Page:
Tuesday, May 08, 2012

Culture Change

I have long been fascinated by the subject of how culture changes.  Along the way I have observed one process of change.  When doing a particular thing violates a cultural norm, people will sometimes just quietly start doing it with cultural acceptance coming later.

A current example is the salaried practice of medicine. 

When I began my career in the 1950’s, medical culture considered salaried practice to border on the unethical.  Group practices got away with it so long as they were controlled by physicians.  A few teaching hospitals employed faculty members and used their academic role for cover.  But for the rest of the profession, salaried practice was strongly frowned upon.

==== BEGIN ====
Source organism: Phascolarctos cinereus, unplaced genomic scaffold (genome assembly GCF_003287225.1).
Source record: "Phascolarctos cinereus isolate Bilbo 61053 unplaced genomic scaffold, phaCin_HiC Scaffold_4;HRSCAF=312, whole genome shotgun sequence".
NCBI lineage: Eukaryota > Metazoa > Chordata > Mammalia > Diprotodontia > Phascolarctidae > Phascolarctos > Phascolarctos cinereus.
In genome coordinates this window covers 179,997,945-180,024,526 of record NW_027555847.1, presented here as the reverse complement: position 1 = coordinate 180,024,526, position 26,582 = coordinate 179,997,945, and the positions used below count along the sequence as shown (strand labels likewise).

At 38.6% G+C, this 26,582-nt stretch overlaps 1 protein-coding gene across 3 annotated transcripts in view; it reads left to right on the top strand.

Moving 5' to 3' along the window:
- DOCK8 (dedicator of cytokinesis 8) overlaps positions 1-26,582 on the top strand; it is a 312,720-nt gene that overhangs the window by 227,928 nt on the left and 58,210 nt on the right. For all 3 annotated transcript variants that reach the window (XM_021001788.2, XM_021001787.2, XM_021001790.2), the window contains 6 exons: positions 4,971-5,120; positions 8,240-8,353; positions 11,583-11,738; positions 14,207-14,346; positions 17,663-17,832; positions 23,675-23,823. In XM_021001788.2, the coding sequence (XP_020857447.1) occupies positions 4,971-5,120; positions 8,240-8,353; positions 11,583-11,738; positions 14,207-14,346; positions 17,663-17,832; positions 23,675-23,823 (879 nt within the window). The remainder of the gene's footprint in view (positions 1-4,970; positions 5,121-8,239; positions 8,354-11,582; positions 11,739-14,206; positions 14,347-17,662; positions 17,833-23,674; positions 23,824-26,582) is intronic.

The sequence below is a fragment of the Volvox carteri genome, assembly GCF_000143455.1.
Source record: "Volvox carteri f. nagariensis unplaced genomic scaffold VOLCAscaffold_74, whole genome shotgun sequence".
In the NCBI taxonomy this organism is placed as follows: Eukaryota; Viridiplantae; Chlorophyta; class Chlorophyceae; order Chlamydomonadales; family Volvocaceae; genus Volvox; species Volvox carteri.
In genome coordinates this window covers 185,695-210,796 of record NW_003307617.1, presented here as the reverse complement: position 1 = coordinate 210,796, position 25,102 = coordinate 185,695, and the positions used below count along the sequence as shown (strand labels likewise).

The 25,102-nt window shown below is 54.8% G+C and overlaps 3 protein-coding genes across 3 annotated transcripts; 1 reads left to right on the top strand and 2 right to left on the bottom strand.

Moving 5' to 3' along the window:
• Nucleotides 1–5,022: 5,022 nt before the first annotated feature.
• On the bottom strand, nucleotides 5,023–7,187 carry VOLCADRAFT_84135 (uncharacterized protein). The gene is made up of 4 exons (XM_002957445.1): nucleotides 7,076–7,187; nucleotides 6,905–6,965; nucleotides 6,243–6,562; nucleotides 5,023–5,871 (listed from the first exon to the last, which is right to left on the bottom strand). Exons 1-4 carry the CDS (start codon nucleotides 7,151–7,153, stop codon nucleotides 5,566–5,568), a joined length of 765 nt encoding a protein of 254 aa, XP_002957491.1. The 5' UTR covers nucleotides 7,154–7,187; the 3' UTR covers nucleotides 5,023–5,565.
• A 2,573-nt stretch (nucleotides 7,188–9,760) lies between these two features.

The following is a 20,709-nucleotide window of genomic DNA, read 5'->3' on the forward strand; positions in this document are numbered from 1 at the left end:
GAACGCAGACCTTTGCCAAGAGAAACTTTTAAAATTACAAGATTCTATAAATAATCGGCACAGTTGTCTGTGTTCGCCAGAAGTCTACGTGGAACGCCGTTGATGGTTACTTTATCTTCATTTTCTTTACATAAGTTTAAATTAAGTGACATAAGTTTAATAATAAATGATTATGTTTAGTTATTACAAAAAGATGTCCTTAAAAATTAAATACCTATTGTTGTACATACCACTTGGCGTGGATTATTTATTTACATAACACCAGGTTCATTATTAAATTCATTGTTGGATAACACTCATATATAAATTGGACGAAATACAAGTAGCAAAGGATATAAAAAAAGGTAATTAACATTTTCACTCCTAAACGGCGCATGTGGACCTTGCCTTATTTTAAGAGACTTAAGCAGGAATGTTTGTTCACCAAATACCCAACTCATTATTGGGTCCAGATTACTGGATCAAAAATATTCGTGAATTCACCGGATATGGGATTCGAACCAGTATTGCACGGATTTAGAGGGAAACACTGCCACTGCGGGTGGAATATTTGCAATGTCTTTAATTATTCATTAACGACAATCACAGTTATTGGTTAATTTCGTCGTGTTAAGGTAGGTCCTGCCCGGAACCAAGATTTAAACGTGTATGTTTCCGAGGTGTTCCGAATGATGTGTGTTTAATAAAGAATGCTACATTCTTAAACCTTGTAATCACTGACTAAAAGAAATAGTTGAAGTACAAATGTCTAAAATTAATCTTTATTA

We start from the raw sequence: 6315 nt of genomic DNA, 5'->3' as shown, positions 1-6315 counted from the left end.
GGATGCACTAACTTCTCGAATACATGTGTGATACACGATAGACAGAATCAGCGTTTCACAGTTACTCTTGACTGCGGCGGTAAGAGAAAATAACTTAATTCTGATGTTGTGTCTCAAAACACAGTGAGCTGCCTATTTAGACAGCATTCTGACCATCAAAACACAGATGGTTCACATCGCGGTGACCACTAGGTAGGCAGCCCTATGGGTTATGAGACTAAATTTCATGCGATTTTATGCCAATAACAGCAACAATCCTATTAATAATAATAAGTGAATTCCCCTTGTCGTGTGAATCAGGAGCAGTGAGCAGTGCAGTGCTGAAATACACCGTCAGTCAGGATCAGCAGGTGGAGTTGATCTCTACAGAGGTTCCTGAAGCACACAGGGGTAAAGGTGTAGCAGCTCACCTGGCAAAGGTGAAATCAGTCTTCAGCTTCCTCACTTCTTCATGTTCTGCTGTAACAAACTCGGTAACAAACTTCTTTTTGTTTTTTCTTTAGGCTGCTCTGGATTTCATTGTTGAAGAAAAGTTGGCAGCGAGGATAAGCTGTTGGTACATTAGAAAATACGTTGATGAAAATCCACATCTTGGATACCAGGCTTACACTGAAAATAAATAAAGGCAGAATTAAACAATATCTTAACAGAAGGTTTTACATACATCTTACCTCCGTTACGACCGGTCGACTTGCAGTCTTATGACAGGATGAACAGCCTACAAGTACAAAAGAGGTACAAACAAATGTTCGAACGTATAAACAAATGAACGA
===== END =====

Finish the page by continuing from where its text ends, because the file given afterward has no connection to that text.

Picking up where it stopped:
One expression of that disapproval was the prohibition against so-called “corporate practice,” which says basically that a corporation may not hire a physician, charge for his or her services, and keep the money.  Several states have laws on the books that make that practice illegal. 

A feature called “datadig” in the March 2012 issue of Hospitals and Health Networks, the journal of the American Hospital Association, reported that twenty per cent of all practicing physicians in the US are now employed by hospitals.  And by all indications, that number continues to rise. 

While the prevalence of salaried practice is well along, the cultural opposition to it remains largely untouched.  I hear no talk of repealing the anti-corporate practice laws. The obvious form for the Accountable Care Organizations now being encouraged is the community hospital with a salaried medical staff, but it is hard to find anyone who will say that.   Organized medicine no longer talks about it.

At first thought, it would seem that this kind of change would go faster if we were able to talk about it.  But maybe talking about it would actually slow it down.

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